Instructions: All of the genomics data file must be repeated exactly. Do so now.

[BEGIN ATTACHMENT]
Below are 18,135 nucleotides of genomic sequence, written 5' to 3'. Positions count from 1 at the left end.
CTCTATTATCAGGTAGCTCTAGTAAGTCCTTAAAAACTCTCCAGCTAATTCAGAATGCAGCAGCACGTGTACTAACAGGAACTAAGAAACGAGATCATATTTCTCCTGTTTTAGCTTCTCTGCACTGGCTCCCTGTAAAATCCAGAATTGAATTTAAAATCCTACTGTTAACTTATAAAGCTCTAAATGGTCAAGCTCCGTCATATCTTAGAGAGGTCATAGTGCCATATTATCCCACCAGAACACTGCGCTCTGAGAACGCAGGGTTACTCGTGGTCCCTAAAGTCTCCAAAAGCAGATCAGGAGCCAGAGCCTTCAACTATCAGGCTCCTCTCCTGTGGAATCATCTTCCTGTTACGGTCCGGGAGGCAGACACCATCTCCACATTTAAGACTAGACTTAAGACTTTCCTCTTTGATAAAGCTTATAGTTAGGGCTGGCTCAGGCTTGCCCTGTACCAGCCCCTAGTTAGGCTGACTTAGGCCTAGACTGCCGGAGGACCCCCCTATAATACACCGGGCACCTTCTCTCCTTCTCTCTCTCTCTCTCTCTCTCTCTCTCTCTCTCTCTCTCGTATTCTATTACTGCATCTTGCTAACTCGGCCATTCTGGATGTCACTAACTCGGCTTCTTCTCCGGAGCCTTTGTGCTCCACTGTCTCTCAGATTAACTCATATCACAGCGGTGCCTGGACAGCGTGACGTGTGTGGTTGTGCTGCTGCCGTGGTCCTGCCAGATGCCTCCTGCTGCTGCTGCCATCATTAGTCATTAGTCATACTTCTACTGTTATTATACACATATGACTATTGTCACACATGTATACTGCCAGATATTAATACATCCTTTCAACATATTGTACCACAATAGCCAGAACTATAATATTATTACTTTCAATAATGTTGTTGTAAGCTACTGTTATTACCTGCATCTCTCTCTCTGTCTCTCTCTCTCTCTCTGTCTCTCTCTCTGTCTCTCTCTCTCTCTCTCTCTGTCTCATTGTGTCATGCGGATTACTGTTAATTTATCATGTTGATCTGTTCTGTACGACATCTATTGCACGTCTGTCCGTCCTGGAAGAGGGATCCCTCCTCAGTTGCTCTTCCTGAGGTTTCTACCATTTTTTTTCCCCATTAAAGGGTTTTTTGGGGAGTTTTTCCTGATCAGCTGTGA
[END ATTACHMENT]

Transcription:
Below are 18,135 nucleotides of genomic sequence, written 5' to 3'. Positions count from 1 at the left end.
CTCTATTATCAGGTAGCTCTAGTAAGTCCTTAAAAACTCTCCAGCTAATTCAGAATGCAGCAGCACGTGTACTAACAGGAACTAAGAAACGAGATCATATTTCTCCTGTTTTAGCTTCTCTGCACTGGCTCCCTGTAAAATCCAGAATTGAATTTAAAATCCTACTGTTAACTTATAAAGCTCTAAATGGTCAAGCTCCGTCATATCTTAGAGAGGTCATAGTGCCATATTATCCCACCAGAACACTGCGCTCTGAGAACGCAGGGTTACTCGTGGTCCCTAAAGTCTCCAAAAGCAGATCAGGAGCCAGAGCCTTCAACTATCAGGCTCCTCTCCTGTGGAATCATCTTCCTGTTACGGTCCGGGAGGCAGACACCATCTCCACATTTAAGACTAGACTTAAGACTTTCCTCTTTGATAAAGCTTATAGTTAGGGCTGGCTCAGGCTTGCCCTGTACCAGCCCCTAGTTAGGCTGACTTAGGCCTAGACTGCCGGAGGACCCCCCTATAATACACCGGGCACCTTCTCTCCTTCTCTCTCTCTCTCTCTCTCTCTCTCTCTCTCTCTCTCTCGTATTCTATTACTGCATCTTGCTAACTCGGCCATTCTGGATGTCACTAACTCGGCTTCTTCTCCGGAGCCTTTGTGCTCCACTGTCTCTCAGATTAACTCATATCACAGCGGTGCCTGGACAGCGTGACGTGTGTGGTTGTGCTGCTGCCGTGGTCCTGCCAGATGCCTCCTGCTGCTGCTGCCATCATTAGTCATTAGTCATACTTCTACTGTTATTATACACATATGACTATTGTCACACATGTATACTGCCAGATATTAATACATCCTTTCAACATATTGTACCACAATAGCCAGAACTATAATATTATTACTTTCAATAATGTTGTTGTAAGCTACTGTTATTACCTGCATCTCTCTCTCTGTCTCTCTCTCTCTCTCTGTCTCTCTCTCTGTCTCTCTCTCTCTCTCTCTCTGTCTCATTGTGTCATGCGGATTACTGTTAATTTATCATGTTGATCTGTTCTGTACGACATCTATTGCACGTCTGTCCGTCCTGGAAGAGGGATCCCTCCTCAGTTGCTCTTCCTGAGGTTTCTACCATTTTTTTTCCCCATTAAAGGGTTTTTTGGGGAGTTTTTCCTGATCAGCTGTGA